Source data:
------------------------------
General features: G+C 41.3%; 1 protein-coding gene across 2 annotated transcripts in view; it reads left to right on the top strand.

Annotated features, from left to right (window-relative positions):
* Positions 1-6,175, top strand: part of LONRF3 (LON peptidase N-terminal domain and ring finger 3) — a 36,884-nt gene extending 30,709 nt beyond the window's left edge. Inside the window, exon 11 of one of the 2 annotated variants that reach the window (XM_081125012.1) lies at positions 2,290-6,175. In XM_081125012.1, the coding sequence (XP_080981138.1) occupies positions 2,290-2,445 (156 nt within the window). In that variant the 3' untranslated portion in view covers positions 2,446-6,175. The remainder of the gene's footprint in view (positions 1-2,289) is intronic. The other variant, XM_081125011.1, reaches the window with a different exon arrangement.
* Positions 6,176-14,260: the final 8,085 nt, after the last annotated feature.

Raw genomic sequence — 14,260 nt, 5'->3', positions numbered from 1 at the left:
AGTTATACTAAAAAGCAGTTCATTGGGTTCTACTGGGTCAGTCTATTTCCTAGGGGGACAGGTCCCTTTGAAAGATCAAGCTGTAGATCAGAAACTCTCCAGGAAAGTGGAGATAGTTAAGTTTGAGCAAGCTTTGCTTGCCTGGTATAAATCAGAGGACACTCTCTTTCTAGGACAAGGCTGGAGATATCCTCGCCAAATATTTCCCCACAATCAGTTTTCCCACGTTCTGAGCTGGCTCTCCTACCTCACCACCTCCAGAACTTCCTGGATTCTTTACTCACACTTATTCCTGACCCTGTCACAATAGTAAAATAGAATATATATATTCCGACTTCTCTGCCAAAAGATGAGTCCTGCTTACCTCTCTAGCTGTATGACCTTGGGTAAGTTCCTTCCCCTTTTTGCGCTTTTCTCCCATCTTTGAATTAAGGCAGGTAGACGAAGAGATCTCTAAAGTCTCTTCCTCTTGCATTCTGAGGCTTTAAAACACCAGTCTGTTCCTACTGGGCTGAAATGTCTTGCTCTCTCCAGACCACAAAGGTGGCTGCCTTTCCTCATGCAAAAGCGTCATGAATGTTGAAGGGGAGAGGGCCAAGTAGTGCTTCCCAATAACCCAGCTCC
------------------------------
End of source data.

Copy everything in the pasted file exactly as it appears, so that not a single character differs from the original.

General features: G+C 41.3%; 1 protein-coding gene across 2 annotated transcripts in view; it reads left to right on the top strand.

Annotated features, from left to right (window-relative positions):
* Positions 1-6,175, top strand: part of LONRF3 (LON peptidase N-terminal domain and ring finger 3) — a 36,884-nt gene extending 30,709 nt beyond the window's left edge. Inside the window, exon 11 of one of the 2 annotated variants that reach the window (XM_081125012.1) lies at positions 2,290-6,175. In XM_081125012.1, the coding sequence (XP_080981138.1) occupies positions 2,290-2,445 (156 nt within the window). In that variant the 3' untranslated portion in view covers positions 2,446-6,175. The remainder of the gene's footprint in view (positions 1-2,289) is intronic. The other variant, XM_081125011.1, reaches the window with a different exon arrangement.
* Positions 6,176-14,260: the final 8,085 nt, after the last annotated feature.

Raw genomic sequence — 14,260 nt, 5'->3', positions numbered from 1 at the left:
AGTTATACTAAAAAGCAGTTCATTGGGTTCTACTGGGTCAGTCTATTTCCTAGGGGGACAGGTCCCTTTGAAAGATCAAGCTGTAGATCAGAAACTCTCCAGGAAAGTGGAGATAGTTAAGTTTGAGCAAGCTTTGCTTGCCTGGTATAAATCAGAGGACACTCTCTTTCTAGGACAAGGCTGGAGATATCCTCGCCAAATATTTCCCCACAATCAGTTTTCCCACGTTCTGAGCTGGCTCTCCTACCTCACCACCTCCAGAACTTCCTGGATTCTTTACTCACACTTATTCCTGACCCTGTCACAATAGTAAAATAGAATATATATATTCCGACTTCTCTGCCAAAAGATGAGTCCTGCTTACCTCTCTAGCTGTATGACCTTGGGTAAGTTCCTTCCCCTTTTTGCGCTTTTCTCCCATCTTTGAATTAAGGCAGGTAGACGAAGAGATCTCTAAAGTCTCTTCCTCTTGCATTCTGAGGCTTTAAAACACCAGTCTGTTCCTACTGGGCTGAAATGTCTTGCTCTCTCCAGACCACAAAGGTGGCTGCCTTTCCTCATGCAAAAGCGTCATGAATGTTGAAGGGGAGAGGGCCAAGTAGTGCTTCCCAATAACCCAGCTCC